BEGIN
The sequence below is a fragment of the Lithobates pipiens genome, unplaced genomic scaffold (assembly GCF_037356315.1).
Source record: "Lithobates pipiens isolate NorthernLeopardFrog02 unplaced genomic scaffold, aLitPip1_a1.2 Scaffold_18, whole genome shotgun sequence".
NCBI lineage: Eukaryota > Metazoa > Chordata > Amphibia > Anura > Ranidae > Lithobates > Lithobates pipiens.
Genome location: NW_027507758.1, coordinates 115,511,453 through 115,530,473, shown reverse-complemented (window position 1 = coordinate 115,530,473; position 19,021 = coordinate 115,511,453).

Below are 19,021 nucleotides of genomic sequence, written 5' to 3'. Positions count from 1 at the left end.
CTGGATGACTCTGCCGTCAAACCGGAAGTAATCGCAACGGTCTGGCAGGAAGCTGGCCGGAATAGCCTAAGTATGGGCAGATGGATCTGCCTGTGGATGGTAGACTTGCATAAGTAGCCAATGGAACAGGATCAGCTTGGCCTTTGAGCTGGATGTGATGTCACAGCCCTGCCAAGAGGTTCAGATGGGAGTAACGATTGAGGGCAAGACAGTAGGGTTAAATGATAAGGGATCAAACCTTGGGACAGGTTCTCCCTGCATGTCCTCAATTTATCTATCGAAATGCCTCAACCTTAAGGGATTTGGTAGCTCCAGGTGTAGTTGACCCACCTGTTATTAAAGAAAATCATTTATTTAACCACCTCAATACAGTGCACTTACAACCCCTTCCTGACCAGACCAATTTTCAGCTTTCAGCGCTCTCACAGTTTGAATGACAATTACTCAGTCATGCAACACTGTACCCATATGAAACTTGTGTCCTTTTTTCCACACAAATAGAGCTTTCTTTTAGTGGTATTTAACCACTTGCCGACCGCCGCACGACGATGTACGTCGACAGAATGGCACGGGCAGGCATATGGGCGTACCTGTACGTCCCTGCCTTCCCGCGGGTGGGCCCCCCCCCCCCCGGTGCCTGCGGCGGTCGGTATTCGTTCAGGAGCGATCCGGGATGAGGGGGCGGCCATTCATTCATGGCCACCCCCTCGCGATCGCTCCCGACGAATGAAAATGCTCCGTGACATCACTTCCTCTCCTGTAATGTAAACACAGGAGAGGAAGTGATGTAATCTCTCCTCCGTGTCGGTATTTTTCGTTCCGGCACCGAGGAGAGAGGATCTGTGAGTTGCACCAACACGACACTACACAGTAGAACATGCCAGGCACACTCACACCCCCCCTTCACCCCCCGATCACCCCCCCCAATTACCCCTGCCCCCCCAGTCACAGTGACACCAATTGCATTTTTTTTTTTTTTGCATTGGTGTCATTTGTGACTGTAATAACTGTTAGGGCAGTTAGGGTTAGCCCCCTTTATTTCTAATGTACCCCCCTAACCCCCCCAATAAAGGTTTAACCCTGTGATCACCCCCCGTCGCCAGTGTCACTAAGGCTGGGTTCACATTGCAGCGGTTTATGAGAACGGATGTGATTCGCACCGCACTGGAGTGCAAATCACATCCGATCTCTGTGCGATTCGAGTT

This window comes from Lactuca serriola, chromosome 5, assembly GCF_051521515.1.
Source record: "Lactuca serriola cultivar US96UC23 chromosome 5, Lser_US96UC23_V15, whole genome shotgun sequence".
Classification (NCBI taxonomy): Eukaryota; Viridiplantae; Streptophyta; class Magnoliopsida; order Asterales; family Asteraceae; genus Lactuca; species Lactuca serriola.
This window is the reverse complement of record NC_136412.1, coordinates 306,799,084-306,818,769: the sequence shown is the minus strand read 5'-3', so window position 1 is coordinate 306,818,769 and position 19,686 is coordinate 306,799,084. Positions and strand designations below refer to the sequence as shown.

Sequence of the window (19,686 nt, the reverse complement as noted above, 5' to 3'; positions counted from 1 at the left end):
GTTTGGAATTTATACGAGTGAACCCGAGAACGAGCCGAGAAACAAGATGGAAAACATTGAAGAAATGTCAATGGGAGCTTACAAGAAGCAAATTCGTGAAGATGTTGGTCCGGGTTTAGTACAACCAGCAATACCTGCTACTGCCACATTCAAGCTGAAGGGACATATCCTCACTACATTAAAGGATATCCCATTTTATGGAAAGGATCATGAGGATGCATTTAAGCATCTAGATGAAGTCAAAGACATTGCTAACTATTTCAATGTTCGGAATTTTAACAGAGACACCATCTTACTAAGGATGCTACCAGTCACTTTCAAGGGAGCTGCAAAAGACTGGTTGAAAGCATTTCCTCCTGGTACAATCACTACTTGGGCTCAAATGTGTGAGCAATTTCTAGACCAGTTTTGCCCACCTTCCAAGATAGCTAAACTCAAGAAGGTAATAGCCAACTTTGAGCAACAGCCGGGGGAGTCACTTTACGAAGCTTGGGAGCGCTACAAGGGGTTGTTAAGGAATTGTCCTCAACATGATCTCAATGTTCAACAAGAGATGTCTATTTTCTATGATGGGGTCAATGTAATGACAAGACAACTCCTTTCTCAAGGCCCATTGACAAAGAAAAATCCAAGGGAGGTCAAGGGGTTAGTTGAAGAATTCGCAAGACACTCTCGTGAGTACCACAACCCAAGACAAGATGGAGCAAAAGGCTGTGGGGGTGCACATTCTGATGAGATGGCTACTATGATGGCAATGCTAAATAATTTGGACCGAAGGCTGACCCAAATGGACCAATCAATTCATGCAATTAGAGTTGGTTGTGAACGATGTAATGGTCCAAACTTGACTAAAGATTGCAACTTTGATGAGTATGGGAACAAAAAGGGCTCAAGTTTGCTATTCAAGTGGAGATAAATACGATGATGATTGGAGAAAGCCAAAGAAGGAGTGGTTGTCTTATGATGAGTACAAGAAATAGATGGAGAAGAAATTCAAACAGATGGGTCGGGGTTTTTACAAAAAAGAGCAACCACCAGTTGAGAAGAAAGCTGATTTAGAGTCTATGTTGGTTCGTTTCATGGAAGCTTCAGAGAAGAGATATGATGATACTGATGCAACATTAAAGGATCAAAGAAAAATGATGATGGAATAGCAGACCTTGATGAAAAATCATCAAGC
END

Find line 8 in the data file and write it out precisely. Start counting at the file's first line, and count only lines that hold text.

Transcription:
Source record: "Lactuca serriola cultivar US96UC23 chromosome 5, Lser_US96UC23_V15, whole genome shotgun sequence".